Guardianship as a Tool of Last Resort

By Nina Weiss, Esq

More than twenty years ago, as an attorney in the Office of the Public Guardian, I attended court for a guardianship matter. Immediately after court, I observed an attorney counseling a client, who was just appointed as guardian, that the relationship is akin to parent to child. I was taken aback by the inappropriateness and fundamental illegality of this advice.

An individual placed under guardianship or limited guardianship may have diminished capacity, but as an adult, they also have years of living and earned wisdom, thus they are not akin to children in any way. The New Jersey statute and rule explicitly contradict such advice and recognize the fundamental rights for all individuals.

The law requires that reasonable and good faith efforts be made to find the least restrictive and least intrusive surrogate decision-making arrangement under the circumstances. The goal in any surrogate decision-making arrangement is to strike the proper balance between protection and autonomy. It is also important to remember as the title implies, guardianship is a “tool” and not a panacea. 

Guardianship is a legal tool to advocate for and enhance the lives of those living with diminished capacity. However, guardianship alone is unable to solve many challenges facing these individuals. Guardianship should also not be used to alter or cure certain behaviors. An individual residing in the community who habitually calls 911 for example will still be able to do so, even if under guardianship. Guardianship is one tool in our toolbox and should be used only when necessary, in limited ways, to enhance decision making. 

Less restrictive alternatives to guardianship include Supportive Decision Making, Powers of Attorney, Advance Medical/Instruction Directives, and Conservatorships, which all presume some level of capacity. Limited Guardianship is also a less restrictive alternative to full guardianship which contemplates an individual has diminished capacity yet maintains some level of capacity. Unfortunately, limited guardianship remains an underutilized tool, but ideally should be used more, to formally and legally recognize that an individual may lack capacity in certain areas but maintain it in others. The New Jersey Limited Guardianship Statute is found at N.J.S.A. 3B:12-24.1(b). The statute sets forth that:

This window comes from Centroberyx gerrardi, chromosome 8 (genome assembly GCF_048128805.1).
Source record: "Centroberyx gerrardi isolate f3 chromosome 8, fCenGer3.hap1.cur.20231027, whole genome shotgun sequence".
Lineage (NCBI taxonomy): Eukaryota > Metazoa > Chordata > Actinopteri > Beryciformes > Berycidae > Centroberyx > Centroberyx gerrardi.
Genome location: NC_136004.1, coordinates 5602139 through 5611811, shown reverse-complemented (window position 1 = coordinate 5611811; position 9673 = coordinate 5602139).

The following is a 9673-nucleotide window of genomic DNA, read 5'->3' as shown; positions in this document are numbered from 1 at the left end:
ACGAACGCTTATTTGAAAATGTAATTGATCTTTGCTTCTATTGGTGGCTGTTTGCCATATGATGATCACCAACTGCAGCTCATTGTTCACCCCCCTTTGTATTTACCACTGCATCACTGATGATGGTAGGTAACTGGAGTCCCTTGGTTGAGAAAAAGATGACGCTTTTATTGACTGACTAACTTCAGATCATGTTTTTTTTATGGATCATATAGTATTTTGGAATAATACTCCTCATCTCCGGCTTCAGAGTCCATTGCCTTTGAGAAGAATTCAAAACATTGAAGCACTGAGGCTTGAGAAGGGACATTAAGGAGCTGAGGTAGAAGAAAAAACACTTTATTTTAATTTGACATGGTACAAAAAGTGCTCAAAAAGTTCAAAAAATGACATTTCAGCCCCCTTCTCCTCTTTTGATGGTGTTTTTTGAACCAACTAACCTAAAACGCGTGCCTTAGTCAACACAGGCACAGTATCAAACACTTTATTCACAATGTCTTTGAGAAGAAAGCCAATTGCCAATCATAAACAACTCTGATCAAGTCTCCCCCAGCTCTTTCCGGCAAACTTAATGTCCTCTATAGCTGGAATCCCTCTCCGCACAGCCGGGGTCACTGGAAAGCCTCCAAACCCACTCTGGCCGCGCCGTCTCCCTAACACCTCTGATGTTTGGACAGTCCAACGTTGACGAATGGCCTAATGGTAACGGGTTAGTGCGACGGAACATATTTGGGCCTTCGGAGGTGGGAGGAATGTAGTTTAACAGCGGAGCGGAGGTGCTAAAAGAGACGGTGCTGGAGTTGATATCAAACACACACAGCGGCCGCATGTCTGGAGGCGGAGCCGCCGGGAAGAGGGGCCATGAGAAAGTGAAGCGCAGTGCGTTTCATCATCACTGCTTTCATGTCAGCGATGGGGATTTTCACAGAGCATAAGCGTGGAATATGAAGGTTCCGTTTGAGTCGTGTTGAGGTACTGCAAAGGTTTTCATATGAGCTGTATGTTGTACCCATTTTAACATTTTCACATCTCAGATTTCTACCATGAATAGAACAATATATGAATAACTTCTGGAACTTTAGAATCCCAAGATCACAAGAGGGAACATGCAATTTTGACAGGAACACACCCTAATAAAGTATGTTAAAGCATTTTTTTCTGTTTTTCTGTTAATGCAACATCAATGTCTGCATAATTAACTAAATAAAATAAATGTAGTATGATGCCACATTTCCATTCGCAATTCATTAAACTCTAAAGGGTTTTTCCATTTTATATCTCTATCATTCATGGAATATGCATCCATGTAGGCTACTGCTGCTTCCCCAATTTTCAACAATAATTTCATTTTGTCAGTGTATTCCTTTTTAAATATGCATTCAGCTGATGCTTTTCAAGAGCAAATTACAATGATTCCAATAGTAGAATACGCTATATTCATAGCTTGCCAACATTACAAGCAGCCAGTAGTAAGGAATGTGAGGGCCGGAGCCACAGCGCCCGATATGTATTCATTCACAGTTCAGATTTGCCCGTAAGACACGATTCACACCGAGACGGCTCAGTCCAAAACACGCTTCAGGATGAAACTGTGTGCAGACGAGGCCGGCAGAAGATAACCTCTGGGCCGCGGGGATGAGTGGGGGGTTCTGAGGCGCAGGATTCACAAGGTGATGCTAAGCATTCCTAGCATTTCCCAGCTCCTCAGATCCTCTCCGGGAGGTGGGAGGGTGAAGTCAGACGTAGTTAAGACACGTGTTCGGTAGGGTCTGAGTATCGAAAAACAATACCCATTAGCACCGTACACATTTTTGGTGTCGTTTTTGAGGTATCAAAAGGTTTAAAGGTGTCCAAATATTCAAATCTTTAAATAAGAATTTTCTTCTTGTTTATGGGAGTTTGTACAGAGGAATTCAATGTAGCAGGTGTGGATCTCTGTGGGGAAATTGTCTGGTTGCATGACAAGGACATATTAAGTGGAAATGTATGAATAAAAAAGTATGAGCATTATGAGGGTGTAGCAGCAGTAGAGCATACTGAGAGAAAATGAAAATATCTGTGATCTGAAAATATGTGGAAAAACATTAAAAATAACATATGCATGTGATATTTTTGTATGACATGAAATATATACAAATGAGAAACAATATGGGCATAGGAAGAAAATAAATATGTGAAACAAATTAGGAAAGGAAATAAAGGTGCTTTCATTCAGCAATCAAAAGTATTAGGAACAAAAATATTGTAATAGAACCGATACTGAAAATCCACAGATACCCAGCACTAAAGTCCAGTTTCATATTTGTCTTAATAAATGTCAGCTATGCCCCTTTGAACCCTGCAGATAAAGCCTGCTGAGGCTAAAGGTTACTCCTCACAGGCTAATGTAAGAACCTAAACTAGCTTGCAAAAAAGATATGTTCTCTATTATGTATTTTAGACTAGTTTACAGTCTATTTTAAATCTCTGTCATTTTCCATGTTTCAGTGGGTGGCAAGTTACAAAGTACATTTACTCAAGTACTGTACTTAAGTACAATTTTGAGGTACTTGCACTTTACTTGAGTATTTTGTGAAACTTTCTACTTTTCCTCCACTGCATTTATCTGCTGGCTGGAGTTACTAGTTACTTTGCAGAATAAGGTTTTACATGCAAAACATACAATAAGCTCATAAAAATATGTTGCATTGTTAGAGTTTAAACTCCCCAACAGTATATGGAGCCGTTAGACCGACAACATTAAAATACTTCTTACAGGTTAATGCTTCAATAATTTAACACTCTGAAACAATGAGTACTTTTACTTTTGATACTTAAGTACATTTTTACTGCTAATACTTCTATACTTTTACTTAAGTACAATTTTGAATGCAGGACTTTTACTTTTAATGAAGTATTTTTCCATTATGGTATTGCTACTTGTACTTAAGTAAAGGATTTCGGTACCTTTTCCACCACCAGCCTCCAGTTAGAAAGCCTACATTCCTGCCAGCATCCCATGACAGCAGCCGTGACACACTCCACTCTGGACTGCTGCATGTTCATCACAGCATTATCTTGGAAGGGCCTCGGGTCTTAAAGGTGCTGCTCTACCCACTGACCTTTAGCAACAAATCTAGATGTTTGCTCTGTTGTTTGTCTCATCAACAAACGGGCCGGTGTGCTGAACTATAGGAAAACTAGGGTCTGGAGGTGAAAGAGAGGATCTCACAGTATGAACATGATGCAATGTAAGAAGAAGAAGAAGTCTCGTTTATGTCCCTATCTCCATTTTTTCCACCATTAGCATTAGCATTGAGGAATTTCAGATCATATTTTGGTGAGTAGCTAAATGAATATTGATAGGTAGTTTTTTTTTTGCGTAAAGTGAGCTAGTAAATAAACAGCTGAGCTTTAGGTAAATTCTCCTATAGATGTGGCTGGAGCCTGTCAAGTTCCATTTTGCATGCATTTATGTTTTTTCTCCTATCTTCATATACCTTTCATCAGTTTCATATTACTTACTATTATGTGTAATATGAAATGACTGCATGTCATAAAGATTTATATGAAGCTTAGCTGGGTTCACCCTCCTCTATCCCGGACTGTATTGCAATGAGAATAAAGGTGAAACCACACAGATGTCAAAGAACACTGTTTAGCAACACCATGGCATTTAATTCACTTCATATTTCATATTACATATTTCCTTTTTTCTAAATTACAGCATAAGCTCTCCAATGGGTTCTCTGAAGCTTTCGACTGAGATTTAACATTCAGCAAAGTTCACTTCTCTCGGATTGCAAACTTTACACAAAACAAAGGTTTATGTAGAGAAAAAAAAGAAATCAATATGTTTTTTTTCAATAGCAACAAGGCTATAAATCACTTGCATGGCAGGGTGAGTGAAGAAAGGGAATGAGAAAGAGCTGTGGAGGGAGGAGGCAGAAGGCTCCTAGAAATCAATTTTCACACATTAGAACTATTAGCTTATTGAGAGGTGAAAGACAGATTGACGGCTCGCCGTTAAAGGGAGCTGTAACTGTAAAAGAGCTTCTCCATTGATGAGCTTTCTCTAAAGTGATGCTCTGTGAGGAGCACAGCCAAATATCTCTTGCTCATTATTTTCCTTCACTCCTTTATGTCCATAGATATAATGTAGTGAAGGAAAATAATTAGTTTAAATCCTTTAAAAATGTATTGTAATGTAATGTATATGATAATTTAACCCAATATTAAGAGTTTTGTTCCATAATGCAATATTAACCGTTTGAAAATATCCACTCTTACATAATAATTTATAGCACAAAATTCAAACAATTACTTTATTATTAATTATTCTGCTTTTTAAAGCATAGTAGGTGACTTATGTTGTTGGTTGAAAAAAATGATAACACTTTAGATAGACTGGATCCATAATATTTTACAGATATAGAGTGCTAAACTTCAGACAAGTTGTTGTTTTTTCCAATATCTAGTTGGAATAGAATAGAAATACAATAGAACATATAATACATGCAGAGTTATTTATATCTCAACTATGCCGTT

If a person is only partially incapacitated, a court must make specific findings in one of two ways: the Guardian can be vested with only specific authority and the individual retains all other capabilities or the individual retains specific delineated areas of decision making and the guardian is vested with all other decisions. In general, in any guardianship, a court will be asked to assess six general areas of decision making: Medical, Legal, Residential, Financial, Vocational, and Educational.

Example A: 18-Year-Old Woman with a Developmental Disability where she retains specific abilities:

Notwithstanding the adjudication of incapacity and appointment of co-guardians, Meg Sims shall specifically retain the ability to:

  • Seek and maintain employment (vocational decision making);
  • Apply to and engage in continued education, including college or other post high school endeavors (educational decision making);